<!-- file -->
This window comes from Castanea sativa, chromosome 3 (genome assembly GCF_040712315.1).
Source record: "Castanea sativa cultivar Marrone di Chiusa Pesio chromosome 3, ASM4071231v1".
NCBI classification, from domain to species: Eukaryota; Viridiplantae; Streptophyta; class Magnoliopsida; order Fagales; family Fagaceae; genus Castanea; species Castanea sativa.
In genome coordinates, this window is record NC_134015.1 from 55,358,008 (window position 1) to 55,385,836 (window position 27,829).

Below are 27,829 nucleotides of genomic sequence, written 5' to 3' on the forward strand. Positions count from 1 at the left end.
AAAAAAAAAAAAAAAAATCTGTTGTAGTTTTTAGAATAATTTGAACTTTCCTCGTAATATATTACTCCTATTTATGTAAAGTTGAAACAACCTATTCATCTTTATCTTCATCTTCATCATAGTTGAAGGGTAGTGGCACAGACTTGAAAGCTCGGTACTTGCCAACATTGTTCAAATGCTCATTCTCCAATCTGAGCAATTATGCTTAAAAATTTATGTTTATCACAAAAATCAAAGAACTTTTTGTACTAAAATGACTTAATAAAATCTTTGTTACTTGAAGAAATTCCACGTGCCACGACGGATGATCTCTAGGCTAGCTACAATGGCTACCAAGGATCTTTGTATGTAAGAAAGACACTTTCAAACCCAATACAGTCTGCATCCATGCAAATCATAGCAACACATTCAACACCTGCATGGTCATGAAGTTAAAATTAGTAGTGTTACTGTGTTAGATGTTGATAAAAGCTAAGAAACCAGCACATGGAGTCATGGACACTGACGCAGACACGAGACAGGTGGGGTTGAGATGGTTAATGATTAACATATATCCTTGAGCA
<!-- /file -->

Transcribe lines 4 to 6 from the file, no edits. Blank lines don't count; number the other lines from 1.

In genome coordinates, this window is record NC_134015.1 from 55,358,008 (window position 1) to 55,385,836 (window position 27,829).

Below are 27,829 nucleotides of genomic sequence, written 5' to 3' on the forward strand. Positions count from 1 at the left end.
AAAAAAAAAAAAAAAAATCTGTTGTAGTTTTTAGAATAATTTGAACTTTCCTCGTAATATATTACTCCTATTTATGTAAAGTTGAAACAACCTATTCATCTTTATCTTCATCTTCATCATAGTTGAAGGGTAGTGGCACAGACTTGAAAGCTCGGTACTTGCCAACATTGTTCAAATGCTCATTCTCCAATCTGAGCAATTATGCTTAAAAATTTATGTTTATCACAAAAATCAAAGAACTTTTTGTACTAAAATGACTTAATAAAATCTTTGTTACTTGAAGAAATTCCACGTGCCACGACGGATGATCTCTAGGCTAGCTACAATGGCTACCAAGGATCTTTGTATGTAAGAAAGACACTTTCAAACCCAATACAGTCTGCATCCATGCAAATCATAGCAACACATTCAACACCTGCATGGTCATGAAGTTAAAATTAGTAGTGTTACTGTGTTAGATGTTGATAAAAGCTAAGAAACCAGCACATGGAGTCATGGACACTGACGCAGACACGAGACAGGTGGGGTTGAGATGGTTAATGATTAACATATATCCTTGAGCA